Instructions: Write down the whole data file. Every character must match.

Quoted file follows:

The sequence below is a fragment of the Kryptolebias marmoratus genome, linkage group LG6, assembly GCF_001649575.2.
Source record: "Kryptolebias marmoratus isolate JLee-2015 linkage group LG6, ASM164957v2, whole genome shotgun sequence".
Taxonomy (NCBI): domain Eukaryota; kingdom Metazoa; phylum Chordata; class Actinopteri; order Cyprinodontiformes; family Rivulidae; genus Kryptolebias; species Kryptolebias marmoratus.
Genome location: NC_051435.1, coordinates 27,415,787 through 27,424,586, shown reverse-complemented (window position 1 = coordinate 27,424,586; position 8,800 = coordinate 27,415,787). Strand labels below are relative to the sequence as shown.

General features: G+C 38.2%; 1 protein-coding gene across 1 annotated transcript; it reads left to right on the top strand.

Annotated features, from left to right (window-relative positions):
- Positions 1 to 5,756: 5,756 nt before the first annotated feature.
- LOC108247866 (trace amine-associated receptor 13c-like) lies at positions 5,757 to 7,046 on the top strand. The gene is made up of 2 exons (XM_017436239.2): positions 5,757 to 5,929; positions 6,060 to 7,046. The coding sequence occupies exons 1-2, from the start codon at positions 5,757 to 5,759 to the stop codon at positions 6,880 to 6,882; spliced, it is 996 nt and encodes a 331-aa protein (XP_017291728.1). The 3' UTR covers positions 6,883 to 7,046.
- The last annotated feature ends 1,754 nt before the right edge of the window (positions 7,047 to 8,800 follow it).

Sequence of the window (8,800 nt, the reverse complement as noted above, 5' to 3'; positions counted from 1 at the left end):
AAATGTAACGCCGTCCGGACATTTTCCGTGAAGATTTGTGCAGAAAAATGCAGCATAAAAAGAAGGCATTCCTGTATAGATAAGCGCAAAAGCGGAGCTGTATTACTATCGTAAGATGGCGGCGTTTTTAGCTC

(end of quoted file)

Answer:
The sequence below is a fragment of the Kryptolebias marmoratus genome, linkage group LG6, assembly GCF_001649575.2.
Source record: "Kryptolebias marmoratus isolate JLee-2015 linkage group LG6, ASM164957v2, whole genome shotgun sequence".
Taxonomy (NCBI): domain Eukaryota; kingdom Metazoa; phylum Chordata; class Actinopteri; order Cyprinodontiformes; family Rivulidae; genus Kryptolebias; species Kryptolebias marmoratus.
Genome location: NC_051435.1, coordinates 27,415,787 through 27,424,586, shown reverse-complemented (window position 1 = coordinate 27,424,586; position 8,800 = coordinate 27,415,787). Strand labels below are relative to the sequence as shown.

General features: G+C 38.2%; 1 protein-coding gene across 1 annotated transcript; it reads left to right on the top strand.

Annotated features, from left to right (window-relative positions):
- Positions 1 to 5,756: 5,756 nt before the first annotated feature.
- LOC108247866 (trace amine-associated receptor 13c-like) lies at positions 5,757 to 7,046 on the top strand. The gene is made up of 2 exons (XM_017436239.2): positions 5,757 to 5,929; positions 6,060 to 7,046. The coding sequence occupies exons 1-2, from the start codon at positions 5,757 to 5,759 to the stop codon at positions 6,880 to 6,882; spliced, it is 996 nt and encodes a 331-aa protein (XP_017291728.1). The 3' UTR covers positions 6,883 to 7,046.
- The last annotated feature ends 1,754 nt before the right edge of the window (positions 7,047 to 8,800 follow it).

Sequence of the window (8,800 nt, the reverse complement as noted above, 5' to 3'; positions counted from 1 at the left end):
AAATGTAACGCCGTCCGGACATTTTCCGTGAAGATTTGTGCAGAAAAATGCAGCATAAAAAGAAGGCATTCCTGTATAGATAAGCGCAAAAGCGGAGCTGTATTACTATCGTAAGATGGCGGCGTTTTTAGCTC